Read this medicine information sheet carefully each time you get this medicine filled. You must carefully read the "Consumer Information Use and Disclaimer" below in order to understand and correctly use this information.
Fluticasone and Salmeterol Inhaler
Pronunciation (floo TIK a sone & sal ME te role)
Brand Names: US Advair HFA Inhaler.
What is this drug used for?
- It is used to treat asthma.
- This drug is not to be used to treat intense flare-ups of shortness of breath. Use a rescue inhaler. Talk with the doctor.
What do I need to tell my doctor BEFORE I take this drug?
- If you are allergic to this drug; any part of this drug; or any other drugs, foods, or substances. Tell your doctor about the allergy and what signs you had.
- If you are using another drug like this one. If you are not sure, ask your doctor or pharmacist.
- If you take any drugs (prescription or OTC, natural products, vitamins) that must not be taken with this drug, like certain drugs that are used for HIV, infections, or depression. There are many drugs that must not be taken with this drug. Your doctor or pharmacist can tell you if you are taking a drug that must not be taken with this drug.
This is not a list of all drugs or health problems that interact with this drug.
Tell your doctor and pharmacist about all of your drugs (prescription or OTC, natural products, vitamins) and health problems. You must check to make sure that it is safe for you to take this drug with all of your drugs and health problems. Do not start, stop, or change the dose of any drug without checking with your doctor.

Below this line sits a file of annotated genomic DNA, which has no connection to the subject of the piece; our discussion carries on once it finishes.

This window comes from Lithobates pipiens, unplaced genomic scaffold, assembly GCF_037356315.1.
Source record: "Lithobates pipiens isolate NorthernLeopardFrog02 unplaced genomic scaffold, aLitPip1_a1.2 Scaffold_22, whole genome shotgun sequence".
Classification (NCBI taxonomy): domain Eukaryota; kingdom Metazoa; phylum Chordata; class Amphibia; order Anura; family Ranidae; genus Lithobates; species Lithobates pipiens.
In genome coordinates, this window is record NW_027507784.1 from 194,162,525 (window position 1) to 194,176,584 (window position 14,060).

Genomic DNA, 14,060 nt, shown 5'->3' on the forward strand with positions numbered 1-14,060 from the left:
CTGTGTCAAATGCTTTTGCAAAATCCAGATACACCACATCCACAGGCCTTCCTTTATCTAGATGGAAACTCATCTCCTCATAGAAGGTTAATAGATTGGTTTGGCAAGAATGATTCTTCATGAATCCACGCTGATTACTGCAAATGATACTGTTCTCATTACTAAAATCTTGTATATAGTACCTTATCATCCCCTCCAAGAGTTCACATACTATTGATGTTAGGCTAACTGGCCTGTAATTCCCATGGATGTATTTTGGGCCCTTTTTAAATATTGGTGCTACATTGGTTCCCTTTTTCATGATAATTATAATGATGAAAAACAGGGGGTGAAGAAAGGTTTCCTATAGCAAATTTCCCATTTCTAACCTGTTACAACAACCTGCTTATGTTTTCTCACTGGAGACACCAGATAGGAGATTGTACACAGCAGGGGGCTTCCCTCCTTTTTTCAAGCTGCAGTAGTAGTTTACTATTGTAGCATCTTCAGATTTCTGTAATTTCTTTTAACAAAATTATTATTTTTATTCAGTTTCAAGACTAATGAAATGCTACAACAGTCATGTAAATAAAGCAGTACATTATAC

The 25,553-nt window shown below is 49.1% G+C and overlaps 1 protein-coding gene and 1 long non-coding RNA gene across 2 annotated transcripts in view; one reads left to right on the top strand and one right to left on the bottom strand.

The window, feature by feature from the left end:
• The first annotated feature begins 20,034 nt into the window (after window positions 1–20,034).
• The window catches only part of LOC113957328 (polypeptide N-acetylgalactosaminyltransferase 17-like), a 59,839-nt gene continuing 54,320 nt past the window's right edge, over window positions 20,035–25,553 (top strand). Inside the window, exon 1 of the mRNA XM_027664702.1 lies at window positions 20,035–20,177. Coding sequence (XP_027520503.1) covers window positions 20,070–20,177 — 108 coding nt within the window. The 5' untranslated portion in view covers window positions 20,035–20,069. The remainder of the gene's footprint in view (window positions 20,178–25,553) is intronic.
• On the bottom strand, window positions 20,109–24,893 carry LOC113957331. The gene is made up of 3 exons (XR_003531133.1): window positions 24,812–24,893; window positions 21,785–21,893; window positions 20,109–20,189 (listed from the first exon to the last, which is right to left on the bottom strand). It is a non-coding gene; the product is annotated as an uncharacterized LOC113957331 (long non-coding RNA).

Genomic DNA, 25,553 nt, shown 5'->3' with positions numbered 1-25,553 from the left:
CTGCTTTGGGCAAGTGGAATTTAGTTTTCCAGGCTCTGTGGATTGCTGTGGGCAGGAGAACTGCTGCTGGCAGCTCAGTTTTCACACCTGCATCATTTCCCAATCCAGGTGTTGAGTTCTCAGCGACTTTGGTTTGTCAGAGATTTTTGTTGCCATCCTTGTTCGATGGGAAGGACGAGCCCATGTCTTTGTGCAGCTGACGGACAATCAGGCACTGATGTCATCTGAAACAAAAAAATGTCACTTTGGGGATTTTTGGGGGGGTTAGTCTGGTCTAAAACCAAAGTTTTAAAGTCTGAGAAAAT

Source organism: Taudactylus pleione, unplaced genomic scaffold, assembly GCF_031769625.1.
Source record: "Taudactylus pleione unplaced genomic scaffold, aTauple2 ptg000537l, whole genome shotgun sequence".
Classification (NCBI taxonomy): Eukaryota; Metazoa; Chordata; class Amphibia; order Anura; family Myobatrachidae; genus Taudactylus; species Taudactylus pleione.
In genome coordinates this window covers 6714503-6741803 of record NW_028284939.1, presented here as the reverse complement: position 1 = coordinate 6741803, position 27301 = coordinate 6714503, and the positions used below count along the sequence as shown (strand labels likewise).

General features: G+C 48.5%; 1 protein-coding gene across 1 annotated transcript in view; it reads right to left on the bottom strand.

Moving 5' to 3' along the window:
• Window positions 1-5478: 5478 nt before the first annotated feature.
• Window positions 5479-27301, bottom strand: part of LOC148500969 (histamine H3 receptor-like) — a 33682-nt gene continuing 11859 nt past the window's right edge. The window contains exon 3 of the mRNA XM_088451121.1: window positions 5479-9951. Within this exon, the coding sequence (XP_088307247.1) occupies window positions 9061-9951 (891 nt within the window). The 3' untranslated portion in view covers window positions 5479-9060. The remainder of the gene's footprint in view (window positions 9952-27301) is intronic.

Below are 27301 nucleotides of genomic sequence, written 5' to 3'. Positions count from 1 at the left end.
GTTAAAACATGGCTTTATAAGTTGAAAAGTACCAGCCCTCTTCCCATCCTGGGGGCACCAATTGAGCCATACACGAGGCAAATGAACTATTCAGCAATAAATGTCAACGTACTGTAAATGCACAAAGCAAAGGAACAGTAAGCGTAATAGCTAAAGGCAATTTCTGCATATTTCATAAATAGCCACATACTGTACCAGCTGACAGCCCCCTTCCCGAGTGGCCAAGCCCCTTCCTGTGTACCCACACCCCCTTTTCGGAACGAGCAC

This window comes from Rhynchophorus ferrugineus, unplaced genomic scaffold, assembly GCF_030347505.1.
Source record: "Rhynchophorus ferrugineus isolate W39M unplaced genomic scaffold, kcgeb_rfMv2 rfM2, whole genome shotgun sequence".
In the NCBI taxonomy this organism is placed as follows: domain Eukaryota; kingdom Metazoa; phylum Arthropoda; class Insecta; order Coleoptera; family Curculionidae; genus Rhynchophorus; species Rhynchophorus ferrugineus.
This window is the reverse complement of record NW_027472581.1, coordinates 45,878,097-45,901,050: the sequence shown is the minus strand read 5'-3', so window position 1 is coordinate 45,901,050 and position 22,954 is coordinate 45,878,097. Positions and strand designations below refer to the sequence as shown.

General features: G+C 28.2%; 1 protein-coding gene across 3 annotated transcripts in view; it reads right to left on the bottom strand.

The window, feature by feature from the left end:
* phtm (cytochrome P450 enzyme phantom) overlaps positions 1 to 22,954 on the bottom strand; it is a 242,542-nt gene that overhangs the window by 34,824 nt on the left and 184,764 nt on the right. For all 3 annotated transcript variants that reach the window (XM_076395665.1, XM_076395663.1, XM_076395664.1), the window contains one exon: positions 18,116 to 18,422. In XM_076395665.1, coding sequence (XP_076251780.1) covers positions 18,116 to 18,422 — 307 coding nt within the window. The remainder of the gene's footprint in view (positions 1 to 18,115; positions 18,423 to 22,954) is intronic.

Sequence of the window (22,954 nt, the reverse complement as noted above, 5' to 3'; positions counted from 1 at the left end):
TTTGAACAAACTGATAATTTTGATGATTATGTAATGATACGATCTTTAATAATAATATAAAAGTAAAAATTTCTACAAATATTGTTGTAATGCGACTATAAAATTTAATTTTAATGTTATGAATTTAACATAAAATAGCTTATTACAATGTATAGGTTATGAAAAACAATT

What are some things I need to know or do while I take this drug?
- Tell all of your health care providers that you take this drug. This includes your doctors, nurses, pharmacists, and dentists.
- It may take 1 week to see the full effect.
- If you have high blood sugar (diabetes), talk with your doctor. This drug may raise blood sugar.
- Call your doctor right away if your breathing problems get worse, if your rescue inhaler does not work as well, or if you need to use your rescue inhaler more often.
- Do not take more of this drug or use it more often than you have been told. Deaths have happened when too much of this type of drug has been taken. Talk with your doctor.
- When changing from an oral steroid to another form of a steroid, there may be very bad and sometimes deadly side effects. Signs like weakness, feeling tired, dizziness, upset stomach, throwing up, not thinking clearly, or low blood sugar may happen. Call your doctor right away if you have any of these signs. If you have a bad injury, have surgery, or any type of infection, you may need extra doses of oral steroids. These extra steroids will help your body deal with these stresses. Carry a warning card saying that there may be times when you may need extra steroids.
- Long-term use may raise the chance of cataracts or glaucoma. Talk with the doctor.
- Have an eye exam as you have been told by your doctor.